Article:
Lung Cancer Treatment Options

The following is provided for your information. Your doctor will tailor a treatment plan that is right for you and may have reasons for suggesting a treatment plan different from these general treatment options. Don't hesitate to ask him or her questions about your treatment options.

If you have lung cancer, your treatment choices may include surgery, radiation therapy, chemotherapy or targeted therapy. More than one kind of treatment may be used, depending on the stage of your cancer and other factors.

Types of Treatment for Non-Small Cell Lung Cancer (NSCLC)

Surgery is usually recommended (often along with other treatments) for early stage lung cancers. If surgery can be done, it offers the best chance of curing NSCLC.

Several different operations can be used to treat (and maybe cure) non-small cell lung cancer:

  • Pneumonectomy: the entire lung is removed in this surgery
  • Lobectomy: a section (lobe) of the lung is removed in this surgery
  • Segmentectomy or wedge resection: part of a lobe is removed in this surgery

With any of these operations, lymph nodes are also removed to look for possible spread of the cancer.

Robert Wood Johnson University Hospital Somerset has helped pioneer a new kind of surgery for people with early stage lung cancer. It is called video-assisted thoracic surgery (VATS). A tiny camera can be placed through a small hole in the chest to help the surgeon see the tumor.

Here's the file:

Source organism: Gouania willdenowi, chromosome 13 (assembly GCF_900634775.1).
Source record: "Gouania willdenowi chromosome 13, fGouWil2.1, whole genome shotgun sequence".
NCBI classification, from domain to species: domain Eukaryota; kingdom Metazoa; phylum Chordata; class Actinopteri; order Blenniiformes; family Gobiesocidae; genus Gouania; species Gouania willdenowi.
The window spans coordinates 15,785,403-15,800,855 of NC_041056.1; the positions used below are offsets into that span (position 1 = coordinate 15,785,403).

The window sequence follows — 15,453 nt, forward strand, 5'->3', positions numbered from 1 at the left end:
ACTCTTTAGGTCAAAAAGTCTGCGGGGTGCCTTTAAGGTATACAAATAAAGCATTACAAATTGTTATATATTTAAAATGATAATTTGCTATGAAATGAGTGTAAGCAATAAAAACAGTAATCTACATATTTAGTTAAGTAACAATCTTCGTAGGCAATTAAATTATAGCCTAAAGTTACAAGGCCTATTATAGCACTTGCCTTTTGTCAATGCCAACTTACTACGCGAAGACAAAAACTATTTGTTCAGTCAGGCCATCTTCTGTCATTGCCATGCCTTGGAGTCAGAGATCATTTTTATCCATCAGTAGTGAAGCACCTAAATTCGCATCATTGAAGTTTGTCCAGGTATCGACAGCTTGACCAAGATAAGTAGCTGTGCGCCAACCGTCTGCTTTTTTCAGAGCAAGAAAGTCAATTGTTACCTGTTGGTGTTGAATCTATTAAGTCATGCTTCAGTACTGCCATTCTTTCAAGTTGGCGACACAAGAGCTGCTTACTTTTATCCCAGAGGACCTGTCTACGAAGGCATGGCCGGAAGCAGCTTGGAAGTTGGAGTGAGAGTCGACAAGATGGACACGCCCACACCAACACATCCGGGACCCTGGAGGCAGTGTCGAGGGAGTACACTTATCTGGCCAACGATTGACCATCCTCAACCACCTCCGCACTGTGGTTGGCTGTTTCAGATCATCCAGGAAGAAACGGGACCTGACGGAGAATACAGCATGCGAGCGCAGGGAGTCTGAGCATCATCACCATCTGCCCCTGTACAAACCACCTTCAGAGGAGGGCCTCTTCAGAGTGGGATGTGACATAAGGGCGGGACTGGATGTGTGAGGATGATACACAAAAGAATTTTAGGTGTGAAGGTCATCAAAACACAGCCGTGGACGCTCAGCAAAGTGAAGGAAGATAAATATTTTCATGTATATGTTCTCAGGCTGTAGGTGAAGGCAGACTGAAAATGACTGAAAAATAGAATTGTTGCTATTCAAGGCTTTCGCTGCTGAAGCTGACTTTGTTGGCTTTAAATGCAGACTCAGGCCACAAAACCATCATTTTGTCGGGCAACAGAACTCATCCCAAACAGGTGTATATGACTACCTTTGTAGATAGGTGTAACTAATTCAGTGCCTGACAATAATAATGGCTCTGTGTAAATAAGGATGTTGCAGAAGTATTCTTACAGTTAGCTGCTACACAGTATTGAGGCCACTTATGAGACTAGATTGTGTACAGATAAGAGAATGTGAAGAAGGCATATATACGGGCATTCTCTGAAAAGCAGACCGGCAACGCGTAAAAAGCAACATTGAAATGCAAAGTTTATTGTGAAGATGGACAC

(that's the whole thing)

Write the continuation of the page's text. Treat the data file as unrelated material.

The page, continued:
For people who can't have the usual surgery because of lung disease or other medical problems, or because the cancer is widespread, other types of surgery (for example, laser surgery) can be done to relieve symptoms.

Radiation therapy is treatment with high-energy rays (like X-rays) to kill or shrink cancer cells. The radiation may come from outside the body (external radiation) or from radioactive materials placed into or next to the tumor (brachytherapy). External radiation is the type most often used to treat lung cancer.

Radiation is sometimes used as the main treatment of lung cancer. It might be used for people who are not healthy enough to have surgery. For other patients, radiation might be used after surgery to kill small areas of cancer that can't be seen and removed during surgery.

The Steeplechase Cancer Center is one of only a handful of centers in the Northeast to offer a special kind of radiation, called Knife-Less Surgery, that can sometimes be used instead of surgery to treat tumors of the lung, brain, spine, liver and prostate.

At times, treatments other than surgery or radiation may be used to destroy lung cancer cells in certain places, including:

  • Radiofrequency ablation (RFA) - This method is being studied for small lung tumors that are near the outer edge the lungs, especially in people who can't have or don't want surgery. It uses high-energy radio waves to heat the tumor.
  • Photodynamic therapy (PDT) - Photodynamic therapy is sometimes used to treat smaller lung cancers near airways when other treatments aren't a good choice, or to help open up airways blocked by tumors to help people breathe better.
  • Chemotherapy - Chemotherapy is treatment with anti-cancer drugs injected into a vein or taken by mouth. These drugs enter the bloodstream and go throughout the body, making this treatment useful for cancer that has spread to organs beyond the lung.

National Comprehensive Clinical Network Clinical Practice Guidelines

Source: American Cancer Society